Piano Teaching Philosophy

Hampstead Piano Teaching Philosophy

Piano Teaching Philosophy

Our Piano Teaching Philosophy is an explanation of our values and beliefs related to our students’ musical education.

Hampstead Piano Academy believes that music is an art form that teaches skills whilst also being enjoyable.

Learning the piano is a great way to develop creativity and self-expression, as well as intellectual abilities such as memory and concentration.

The Academy

Hampstead Piano Academy is an institution with a friendly environment; our teachers know each student well and focus on their specific needs.

The pupils get the teachers’ undivided attention and each lesson is carefully planned as well as tracked with the reports.

The teachers

Our piano teachers are Mario and Angela, an ambitious and motivated couple who want to create a new concept of learning piano in the borough of Camden.

They are also active piano performers with a passion for educating the next generation of young musicians.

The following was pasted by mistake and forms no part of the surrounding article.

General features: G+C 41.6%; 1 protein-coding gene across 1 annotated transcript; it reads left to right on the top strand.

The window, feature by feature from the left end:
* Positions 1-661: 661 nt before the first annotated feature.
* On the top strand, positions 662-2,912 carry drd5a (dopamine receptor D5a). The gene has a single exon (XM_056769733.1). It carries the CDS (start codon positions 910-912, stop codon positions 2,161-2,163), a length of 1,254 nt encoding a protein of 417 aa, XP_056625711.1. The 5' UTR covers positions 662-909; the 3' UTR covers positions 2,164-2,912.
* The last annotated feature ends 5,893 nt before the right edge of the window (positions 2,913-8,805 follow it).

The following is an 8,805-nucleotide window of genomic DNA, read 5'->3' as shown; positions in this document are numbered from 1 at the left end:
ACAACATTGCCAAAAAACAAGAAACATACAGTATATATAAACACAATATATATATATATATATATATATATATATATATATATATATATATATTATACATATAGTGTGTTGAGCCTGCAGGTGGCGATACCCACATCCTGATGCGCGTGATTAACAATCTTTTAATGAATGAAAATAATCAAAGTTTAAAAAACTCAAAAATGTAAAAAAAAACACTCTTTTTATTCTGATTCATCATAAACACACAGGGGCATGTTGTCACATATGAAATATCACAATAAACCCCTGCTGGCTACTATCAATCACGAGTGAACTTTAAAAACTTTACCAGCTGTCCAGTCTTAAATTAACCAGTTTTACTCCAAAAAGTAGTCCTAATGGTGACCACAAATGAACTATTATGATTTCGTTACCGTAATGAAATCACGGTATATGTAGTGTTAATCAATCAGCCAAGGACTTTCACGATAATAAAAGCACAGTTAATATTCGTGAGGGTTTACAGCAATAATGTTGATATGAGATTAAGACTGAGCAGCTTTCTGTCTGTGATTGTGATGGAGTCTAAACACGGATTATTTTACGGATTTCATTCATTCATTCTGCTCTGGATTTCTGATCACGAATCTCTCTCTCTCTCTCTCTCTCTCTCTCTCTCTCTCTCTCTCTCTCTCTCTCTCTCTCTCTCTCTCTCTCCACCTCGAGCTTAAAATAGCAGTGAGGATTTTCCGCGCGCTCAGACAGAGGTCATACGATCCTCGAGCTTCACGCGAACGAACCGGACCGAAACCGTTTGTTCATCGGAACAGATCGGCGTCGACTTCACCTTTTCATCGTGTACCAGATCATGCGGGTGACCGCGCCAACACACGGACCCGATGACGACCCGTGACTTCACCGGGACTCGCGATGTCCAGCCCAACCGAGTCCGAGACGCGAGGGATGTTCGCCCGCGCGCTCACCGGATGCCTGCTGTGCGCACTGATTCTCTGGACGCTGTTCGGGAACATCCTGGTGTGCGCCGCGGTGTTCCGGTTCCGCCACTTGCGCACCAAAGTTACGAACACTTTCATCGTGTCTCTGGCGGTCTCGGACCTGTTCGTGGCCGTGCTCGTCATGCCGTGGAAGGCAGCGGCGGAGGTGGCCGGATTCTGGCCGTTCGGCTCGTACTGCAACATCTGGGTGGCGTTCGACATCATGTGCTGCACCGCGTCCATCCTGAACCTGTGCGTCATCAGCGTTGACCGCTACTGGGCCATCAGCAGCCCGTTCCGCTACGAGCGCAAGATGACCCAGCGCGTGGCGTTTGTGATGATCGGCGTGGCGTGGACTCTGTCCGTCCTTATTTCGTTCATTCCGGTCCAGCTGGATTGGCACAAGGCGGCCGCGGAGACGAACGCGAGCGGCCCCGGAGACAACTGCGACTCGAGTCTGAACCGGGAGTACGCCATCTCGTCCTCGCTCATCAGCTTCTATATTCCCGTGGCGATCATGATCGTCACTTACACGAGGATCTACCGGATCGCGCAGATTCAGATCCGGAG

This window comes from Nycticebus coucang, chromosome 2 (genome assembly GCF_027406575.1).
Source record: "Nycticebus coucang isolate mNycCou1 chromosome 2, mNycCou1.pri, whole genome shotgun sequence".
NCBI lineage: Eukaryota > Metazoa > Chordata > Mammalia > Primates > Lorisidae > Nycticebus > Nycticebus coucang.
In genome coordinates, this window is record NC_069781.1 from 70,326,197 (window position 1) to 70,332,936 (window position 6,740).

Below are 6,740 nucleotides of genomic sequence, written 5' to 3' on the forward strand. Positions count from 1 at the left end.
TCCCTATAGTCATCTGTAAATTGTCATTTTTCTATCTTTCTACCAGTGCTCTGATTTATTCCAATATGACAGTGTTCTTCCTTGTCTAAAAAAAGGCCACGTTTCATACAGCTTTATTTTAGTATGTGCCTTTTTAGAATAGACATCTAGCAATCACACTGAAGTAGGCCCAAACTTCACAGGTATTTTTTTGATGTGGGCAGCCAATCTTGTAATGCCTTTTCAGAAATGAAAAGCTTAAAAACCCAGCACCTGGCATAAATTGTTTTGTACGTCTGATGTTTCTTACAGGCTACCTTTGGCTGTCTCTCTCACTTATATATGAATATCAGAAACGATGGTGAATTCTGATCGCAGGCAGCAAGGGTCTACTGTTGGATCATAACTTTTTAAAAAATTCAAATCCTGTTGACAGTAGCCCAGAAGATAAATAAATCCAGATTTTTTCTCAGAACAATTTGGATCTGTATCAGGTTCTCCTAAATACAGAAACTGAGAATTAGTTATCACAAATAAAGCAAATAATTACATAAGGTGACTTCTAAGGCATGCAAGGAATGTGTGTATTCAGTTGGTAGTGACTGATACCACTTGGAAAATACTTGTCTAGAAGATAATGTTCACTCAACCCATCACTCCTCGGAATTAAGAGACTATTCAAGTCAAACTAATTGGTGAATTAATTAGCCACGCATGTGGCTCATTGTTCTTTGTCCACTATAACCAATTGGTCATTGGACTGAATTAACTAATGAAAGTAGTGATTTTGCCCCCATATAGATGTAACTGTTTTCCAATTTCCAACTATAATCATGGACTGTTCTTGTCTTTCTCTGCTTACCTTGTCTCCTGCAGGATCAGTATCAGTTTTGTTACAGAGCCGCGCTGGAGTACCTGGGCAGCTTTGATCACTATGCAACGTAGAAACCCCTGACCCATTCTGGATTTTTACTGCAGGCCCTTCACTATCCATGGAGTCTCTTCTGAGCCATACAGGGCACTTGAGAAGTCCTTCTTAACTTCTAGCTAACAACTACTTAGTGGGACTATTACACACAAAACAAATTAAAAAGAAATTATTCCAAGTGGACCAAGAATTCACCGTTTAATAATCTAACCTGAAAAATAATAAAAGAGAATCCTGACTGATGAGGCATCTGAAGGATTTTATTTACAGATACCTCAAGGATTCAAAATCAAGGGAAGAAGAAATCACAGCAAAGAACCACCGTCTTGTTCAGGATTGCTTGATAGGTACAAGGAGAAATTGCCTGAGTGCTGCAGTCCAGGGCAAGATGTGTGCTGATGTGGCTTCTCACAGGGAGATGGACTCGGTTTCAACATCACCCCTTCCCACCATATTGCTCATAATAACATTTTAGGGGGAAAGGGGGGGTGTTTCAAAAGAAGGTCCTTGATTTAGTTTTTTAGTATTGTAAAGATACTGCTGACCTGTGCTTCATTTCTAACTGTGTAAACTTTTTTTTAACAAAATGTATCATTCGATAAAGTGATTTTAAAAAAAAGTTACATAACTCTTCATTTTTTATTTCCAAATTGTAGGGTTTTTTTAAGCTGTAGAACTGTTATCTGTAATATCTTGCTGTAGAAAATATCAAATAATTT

Mario and Angela love music and love sharing their passion.

They want to pass this enthusiasm onto their students.

Regardless of whether they’re just starting out or are confident performers.

They help build their student’s self-esteem and give them confidence for the future.

The piano lessons

They are the vehicle to teach the ingredients of music to the degree that the pupils have really internalised what  they’ve learned and can then apply them in all contexts.

During the lessons, the teachers are continually making connections to deepen and inspire their students’ understanding of music.

Mario and Angela believe that teaching is about drawing on the imagination to create even more possibilities to help the students get from their A (can’t do it) to their B (can do it), whatever their pace is.

Our teachers also recognise that all students are different.

They all move at different paces and it is so important to  acknowledge it.

Hampstead Piano Academy believes that the process is more important than the outcome.

The challenge of learning an  instrument must be enriching, exciting, absorbing and engaging.

If it is all those things, then the journey becomes just as important as getting results.

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